In April of this year, Amazon filed suit against the operators of websites that offered Amazon sellers the ability to purchase fake, four and five-star reviews of their products. Most of those websites have now been closed, and Amazon took action against the sellers involved. Now Amazon is continuing its crackdown on fake reviews by going after individuals who provide these sort of fake reviews – this time, those who used the online freelancing marketplace fiverr.com.
The defendants in the new case, listed as “John Does,” each used Fiverr.com to sell fake positive or 5-star Amazon reviews. In some cases, they even offered “verified” reviews, meaning those where they buy the product – provided they’re compensated for that, of course. Other times, they also tell the purchaser to just provide the product review and they’ll post it.
The Fiverr site, for those unfamiliar, is an online marketplace where users can offer small tasks and services that begin at just $5, which is where it got its name. Most of the small jobs, or “gigs,” as they’re called are focused on things like offering writing, translation, design, editing, or programming, help. Of course, the site also became a resource for those looking for fake reviews and ratings, not only on Amazon, but also on other sites and services, including app stores.
These sort of gigs would be in violation of Fiverr’s Terms of Service, however, which says that gigs cannot violate a third party’s terms of service.
But Fiverr is not named in the lawsuit directly, as Amazon only goes after those types of sites that actively create an environment for fraudulent activity to thrive. Fiverr, meanwhile, has worked with Amazon in the past to remove these sorts of postings.
“Fiverr has a take-down process in place, but it doesn’t solve the root cause,” an Amazon spokesperson notes.
Instead, the lawsuit’s larger goal is not about getting Fiverr to be more stringent in how it handles job listings for “product reviews,” but is rather an attempt at changing the environment as a whole. That is, once individuals realize that Amazon may sue them – not just the websites, not just the sellers – but individuals engaging in the practice, the hope is that they’ll look for different kinds of gigs in the future.
Only a few individuals who used Fiverr to solicit jobs are used as example in the suit directly, but an attached “Exhibit A” offers a lists containing 1,114 Fiverr users. They’re called out by their Fiverr usernames only, which indicates that Amazon may not have their complete personal information. The lawsuit would be a first step at gaining that info from Fiverr’s logs.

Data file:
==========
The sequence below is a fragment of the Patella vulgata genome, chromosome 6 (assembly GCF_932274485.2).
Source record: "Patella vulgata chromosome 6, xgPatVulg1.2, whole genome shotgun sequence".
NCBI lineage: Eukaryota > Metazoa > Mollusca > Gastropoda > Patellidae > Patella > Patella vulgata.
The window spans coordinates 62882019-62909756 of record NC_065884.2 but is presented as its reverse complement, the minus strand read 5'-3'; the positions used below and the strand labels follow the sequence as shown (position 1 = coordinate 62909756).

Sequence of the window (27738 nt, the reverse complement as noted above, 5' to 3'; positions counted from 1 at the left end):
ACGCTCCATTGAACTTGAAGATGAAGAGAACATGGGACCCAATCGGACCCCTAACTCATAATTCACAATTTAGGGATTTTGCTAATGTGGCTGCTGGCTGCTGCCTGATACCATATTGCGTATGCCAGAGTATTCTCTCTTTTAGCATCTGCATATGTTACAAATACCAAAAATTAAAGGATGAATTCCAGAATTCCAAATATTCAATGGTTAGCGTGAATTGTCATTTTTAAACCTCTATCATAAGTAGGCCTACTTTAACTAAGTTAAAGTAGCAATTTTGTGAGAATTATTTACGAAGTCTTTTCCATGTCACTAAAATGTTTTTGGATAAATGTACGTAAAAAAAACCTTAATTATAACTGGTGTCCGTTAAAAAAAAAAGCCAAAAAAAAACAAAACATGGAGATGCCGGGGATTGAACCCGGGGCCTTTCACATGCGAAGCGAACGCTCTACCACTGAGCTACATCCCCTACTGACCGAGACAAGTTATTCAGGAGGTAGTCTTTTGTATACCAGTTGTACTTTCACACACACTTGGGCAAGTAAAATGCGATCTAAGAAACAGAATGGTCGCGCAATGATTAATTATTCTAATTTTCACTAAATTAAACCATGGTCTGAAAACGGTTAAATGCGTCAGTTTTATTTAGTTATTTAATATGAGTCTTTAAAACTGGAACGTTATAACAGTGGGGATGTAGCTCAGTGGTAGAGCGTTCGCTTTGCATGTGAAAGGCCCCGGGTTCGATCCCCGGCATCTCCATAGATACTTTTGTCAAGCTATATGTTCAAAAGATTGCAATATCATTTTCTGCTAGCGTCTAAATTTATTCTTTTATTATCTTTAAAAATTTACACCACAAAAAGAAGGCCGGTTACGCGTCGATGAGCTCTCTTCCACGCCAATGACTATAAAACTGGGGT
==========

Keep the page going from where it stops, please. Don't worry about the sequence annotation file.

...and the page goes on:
Amazon is asking the court to order the individuals to stop posting jobs offering the sale of Amazon reviews, and provide information about their client list, including who paid them and which reviews they wrote. It also indicates that there could be monetary damages for these Fiverr users, as Amazon asks the court to make the defendants pay the court costs, attorney’s fees, and “additional and further relief.” An exact amount, however, is not requested.
Since its launch in June 1995, Amazon’s reviews system has garnered over a hundred million reviews and ratings. Given its size and importance, Amazon has a team that handles the system full-time, and takes down fake reviews daily. The team even rolled out machine learning intelligence in June, which helps to surface more relevant, recent and trusted reviews, while also learning and adapting its behavior over time.
The April sting operation is only one example of how seriously the retailer takes the problem of fake reviews. Following the earlier case, websites selling reviews were shut down, listings were suspended, and sellers were banned.
Still, even a few fake reviews can damage a company’s reputation.
“Honest and unbiased reviews allow customers to trust that they can shop with confidence on Amazon.com,” the retailer explains in the court filing. “Amazon takes the credibility of its customer reviews very seriously.”
Fiverr is not the only gig marketplace where fake review jobs are listed, so this filing could be just the tip of the iceberg. Though it has nothing on the books now, Amazon could go after other sites’ users in the future.
“The vast majority of reviews on Amazon are authentic, helping millions of customers make informed buying decisions. And our goal is to make reviews as useful as possible for customers,” a spokesperson said, when asked for comment. “We continue to use a number of mechanisms to detect and remove the small fraction of reviews that violate our guidelines. We terminate accounts that abuse the system and we take legal action. We are currently taking legal action against a number of individuals including many that are referred to here.”
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